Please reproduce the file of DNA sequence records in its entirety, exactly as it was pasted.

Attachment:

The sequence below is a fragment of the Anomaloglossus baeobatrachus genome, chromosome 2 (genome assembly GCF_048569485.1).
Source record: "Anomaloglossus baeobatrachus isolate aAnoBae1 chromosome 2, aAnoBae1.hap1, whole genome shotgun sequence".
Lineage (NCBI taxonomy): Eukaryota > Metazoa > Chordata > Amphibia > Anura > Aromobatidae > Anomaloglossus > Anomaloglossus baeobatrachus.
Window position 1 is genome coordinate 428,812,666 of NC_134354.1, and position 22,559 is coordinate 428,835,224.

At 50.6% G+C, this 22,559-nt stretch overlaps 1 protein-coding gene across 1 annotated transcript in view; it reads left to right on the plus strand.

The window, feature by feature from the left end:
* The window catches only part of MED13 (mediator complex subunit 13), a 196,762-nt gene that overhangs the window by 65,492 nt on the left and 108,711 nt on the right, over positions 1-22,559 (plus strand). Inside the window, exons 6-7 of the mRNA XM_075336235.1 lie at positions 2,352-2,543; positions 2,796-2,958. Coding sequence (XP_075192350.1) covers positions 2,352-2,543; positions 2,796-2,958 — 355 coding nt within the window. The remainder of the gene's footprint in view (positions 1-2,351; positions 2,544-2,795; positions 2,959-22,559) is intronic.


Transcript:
The sequence below is a fragment of the Anomaloglossus baeobatrachus genome, chromosome 2 (genome assembly GCF_048569485.1).
Source record: "Anomaloglossus baeobatrachus isolate aAnoBae1 chromosome 2, aAnoBae1.hap1, whole genome shotgun sequence".
Lineage (NCBI taxonomy): Eukaryota > Metazoa > Chordata > Amphibia > Anura > Aromobatidae > Anomaloglossus > Anomaloglossus baeobatrachus.
Window position 1 is genome coordinate 428,812,666 of NC_134354.1, and position 22,559 is coordinate 428,835,224.

At 50.6% G+C, this 22,559-nt stretch overlaps 1 protein-coding gene across 1 annotated transcript in view; it reads left to right on the plus strand.

The window, feature by feature from the left end:
* The window catches only part of MED13 (mediator complex subunit 13), a 196,762-nt gene that overhangs the window by 65,492 nt on the left and 108,711 nt on the right, over positions 1-22,559 (plus strand). Inside the window, exons 6-7 of the mRNA XM_075336235.1 lie at positions 2,352-2,543; positions 2,796-2,958. Coding sequence (XP_075192350.1) covers positions 2,352-2,543; positions 2,796-2,958 — 355 coding nt within the window. The remainder of the gene's footprint in view (positions 1-2,351; positions 2,544-2,795; positions 2,959-22,559) is intronic.